Nuclear testing at Bikini Atoll

jendrikJendrik Leviticus, Maritha’s grandfather, was twelve years old in 1946.  He lived on Bikini Atoll in the northern Marshall Islands.  In his lifetime, the Japanese had controlled the islands, but just recently the Americans had “liberated” the Marshallese.

The Americans had a new toy that they’d used on the Japanese a couple of times, but they wanted to find out more about its capabilities.  They knew it was dangerous, and they figured that Bikini Atoll was about as far away from anywhere else as could be imagined, so they went to the Bikinians.

For the good of mankind, they said, we wanted to test our bombs at Bikini Atoll.  Could we?  Please?  What could King Juda and the Bikinians say?  The Americans had just destroyed the Japanese, who until then, had been the masters of the universe.  The lagoon was full of battleships.  They agreed, and the Navy moved them to the nearest atoll to the southeast, Rongerik.

The Navy assembled a fleet of obsolete ships in the Bikini Lagoon, and exploded the Abel and Baker blasts in 1946.  From Rongerik, the mushroom cloud could be seen.

I asked Jendrik if he remembered seeing those explosions, which he did.  I asked him what they looked like.

He thought for a moment.

“They looked like a bomb,” he said, gesturing a mushroom shape with his hands.  Ask a silly question…

Ultimately, 23 nuclear bombs were tested there, culminating in a Hydrogen blast that vaporized three islands in 1954.  The Americans had a pretty good idea by that time that they had no business blowing those things off.

Meanwhile, the Bikinians were starving on Rongerik.  It was uninhabited for a reason.  It didn’t have the resources of Bikini to support the population of nearly 200 people.

By accident mostly, the Navy rediscovered the Bikinians and moved them to Kwajelein, where there’s a U.S. Airbase even today.  For two years they lived in tents next to the airstrip living of commodity food until the Navy moved them finally to Kili Island.

Kili is about 1/3 sq. mi. in land area, and unlike the rest of the Marshalls, is not an atoll and does not have a lagoon.  An atoll is a ring of long, thin islands and reefs that circle a lagoon.  The lagoon is calm and safe and is where the Marshallese traditionally fished.  Without a lagoon, the Bikinians on Kili would always be dependent on U.S. commodities.

Somehow the Bikinians survived into the 1970s.  At that time, a few savvy elders figured that the U.S. government owed them something.  Seven old Bikinian men journeyed to Washington with very little knowledge or experience of how things worked in that city, but somehow they got the U.S. to agree to establish a trust.  An account of this heroic trip, and much more about the Bikinian’s story (what you just read is extremely condensed) is available in Jack Niedenthal’s book, For the Good of Mankind. For a taste of the book, read Jack’s 1997 Newsweek interview or this review by a fellow former Peace Corps volunteer.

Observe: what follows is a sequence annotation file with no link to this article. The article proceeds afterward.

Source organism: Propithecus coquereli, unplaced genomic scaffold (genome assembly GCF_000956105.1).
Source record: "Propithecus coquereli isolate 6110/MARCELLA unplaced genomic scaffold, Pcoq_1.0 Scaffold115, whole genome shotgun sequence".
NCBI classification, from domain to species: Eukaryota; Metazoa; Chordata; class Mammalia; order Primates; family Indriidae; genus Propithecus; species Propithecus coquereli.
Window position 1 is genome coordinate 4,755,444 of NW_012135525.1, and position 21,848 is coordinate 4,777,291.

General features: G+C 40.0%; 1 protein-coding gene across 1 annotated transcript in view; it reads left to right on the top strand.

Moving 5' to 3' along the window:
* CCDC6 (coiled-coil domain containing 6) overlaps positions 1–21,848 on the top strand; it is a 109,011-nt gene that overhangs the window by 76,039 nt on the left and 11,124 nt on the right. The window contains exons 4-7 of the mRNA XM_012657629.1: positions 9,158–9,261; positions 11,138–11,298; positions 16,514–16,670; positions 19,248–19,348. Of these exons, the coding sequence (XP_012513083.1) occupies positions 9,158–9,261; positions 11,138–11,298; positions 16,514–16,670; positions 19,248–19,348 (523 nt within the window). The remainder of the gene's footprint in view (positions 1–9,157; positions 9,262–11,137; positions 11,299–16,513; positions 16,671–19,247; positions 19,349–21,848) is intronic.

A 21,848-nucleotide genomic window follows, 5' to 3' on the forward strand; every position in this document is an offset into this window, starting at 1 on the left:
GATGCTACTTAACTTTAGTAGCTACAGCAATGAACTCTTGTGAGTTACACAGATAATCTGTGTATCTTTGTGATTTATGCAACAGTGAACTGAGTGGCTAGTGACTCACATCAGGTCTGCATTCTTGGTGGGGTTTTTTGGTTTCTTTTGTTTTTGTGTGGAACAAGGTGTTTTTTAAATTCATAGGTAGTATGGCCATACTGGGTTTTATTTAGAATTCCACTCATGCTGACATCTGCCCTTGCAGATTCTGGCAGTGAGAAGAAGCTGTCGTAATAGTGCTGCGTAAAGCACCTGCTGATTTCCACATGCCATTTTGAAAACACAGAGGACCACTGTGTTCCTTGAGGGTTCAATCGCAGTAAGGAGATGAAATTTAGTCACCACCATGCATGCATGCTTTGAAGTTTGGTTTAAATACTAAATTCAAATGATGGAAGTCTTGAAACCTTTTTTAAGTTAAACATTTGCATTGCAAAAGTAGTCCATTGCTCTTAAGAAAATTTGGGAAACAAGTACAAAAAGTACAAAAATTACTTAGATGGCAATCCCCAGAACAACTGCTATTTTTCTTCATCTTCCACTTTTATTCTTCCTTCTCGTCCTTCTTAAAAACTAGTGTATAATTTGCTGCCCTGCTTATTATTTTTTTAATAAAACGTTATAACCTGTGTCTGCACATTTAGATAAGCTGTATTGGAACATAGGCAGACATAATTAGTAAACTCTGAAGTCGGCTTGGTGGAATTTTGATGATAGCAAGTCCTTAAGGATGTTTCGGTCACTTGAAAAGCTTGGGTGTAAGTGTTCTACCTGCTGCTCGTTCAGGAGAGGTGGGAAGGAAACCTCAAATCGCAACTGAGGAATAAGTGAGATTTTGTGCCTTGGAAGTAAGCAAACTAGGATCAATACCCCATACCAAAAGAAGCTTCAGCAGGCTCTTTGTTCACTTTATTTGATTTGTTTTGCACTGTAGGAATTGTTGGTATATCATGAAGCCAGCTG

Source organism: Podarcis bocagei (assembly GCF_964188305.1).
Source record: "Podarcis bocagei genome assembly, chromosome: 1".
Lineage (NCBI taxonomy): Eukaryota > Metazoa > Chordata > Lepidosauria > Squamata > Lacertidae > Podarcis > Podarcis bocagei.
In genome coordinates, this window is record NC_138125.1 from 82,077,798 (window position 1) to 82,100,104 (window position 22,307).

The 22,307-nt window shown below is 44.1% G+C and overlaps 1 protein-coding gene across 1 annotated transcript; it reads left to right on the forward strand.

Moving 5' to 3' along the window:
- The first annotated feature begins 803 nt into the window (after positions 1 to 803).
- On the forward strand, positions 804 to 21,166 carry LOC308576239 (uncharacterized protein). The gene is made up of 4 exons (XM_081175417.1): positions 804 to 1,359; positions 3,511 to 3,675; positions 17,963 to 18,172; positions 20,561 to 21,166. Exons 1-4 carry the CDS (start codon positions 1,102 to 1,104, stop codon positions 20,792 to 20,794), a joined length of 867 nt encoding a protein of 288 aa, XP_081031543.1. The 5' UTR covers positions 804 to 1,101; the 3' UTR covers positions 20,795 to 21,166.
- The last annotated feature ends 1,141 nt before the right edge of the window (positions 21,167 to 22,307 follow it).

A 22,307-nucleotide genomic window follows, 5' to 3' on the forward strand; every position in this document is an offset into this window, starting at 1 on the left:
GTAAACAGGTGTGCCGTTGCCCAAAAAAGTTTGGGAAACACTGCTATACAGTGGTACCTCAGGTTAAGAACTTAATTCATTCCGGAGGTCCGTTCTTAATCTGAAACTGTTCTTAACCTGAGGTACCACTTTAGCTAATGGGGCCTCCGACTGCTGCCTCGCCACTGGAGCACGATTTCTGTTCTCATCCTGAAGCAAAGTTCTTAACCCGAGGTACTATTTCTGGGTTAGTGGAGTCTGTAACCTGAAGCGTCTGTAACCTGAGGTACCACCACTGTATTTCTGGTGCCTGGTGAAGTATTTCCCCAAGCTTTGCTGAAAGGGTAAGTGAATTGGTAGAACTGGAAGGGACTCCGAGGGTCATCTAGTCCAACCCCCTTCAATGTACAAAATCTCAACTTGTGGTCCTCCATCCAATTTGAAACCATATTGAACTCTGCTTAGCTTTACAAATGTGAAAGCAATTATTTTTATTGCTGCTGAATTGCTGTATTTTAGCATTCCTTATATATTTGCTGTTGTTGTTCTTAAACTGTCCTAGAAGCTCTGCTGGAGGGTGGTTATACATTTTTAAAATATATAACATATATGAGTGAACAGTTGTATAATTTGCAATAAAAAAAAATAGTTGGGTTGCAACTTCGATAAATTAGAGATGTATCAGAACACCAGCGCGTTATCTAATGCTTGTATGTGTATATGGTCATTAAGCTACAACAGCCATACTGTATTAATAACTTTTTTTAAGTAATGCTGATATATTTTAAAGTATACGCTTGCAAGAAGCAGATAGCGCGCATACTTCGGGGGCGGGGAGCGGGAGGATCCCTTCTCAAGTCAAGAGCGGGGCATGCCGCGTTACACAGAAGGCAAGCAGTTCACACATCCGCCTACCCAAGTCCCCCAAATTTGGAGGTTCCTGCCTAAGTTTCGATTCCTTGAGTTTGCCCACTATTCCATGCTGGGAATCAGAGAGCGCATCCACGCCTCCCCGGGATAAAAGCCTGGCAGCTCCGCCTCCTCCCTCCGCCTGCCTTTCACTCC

Today Jack administers this trust for the people of Bikini.  Maritha and I met with him at his office in Majuro.  He gave us a copy of the book, and also two videos:  Radio Bikini and Bikini: Forbidden Paradise There are currently almost 3000 Bikinians who in various ways receive some support from this trust fund.  Maritha is one of them, and Jack has been fantastic to work with and an invaluable resource to us over the years.  Though we only met him once, we consider him a friend.

After a premature attempt to repopulate Bikini in the 1970s, about 100 people had to be relocated a second time.  Recently Bikini has finally been determined “safe” again, as long as people don’t eat the local food, so a few Bikinians have returned.

Of course it can never be the same.  Most Bikinians, like Maritha, have never seen it, and have little interest in moving out to the boondocks where the only excitement is entertaining the divers who come to swim the wrecks of the Saratoga and the Nagato.

Most Bikinians live either on Kili or on Majuro, like Jendrik, or scattered throughout the world, like Maritha.


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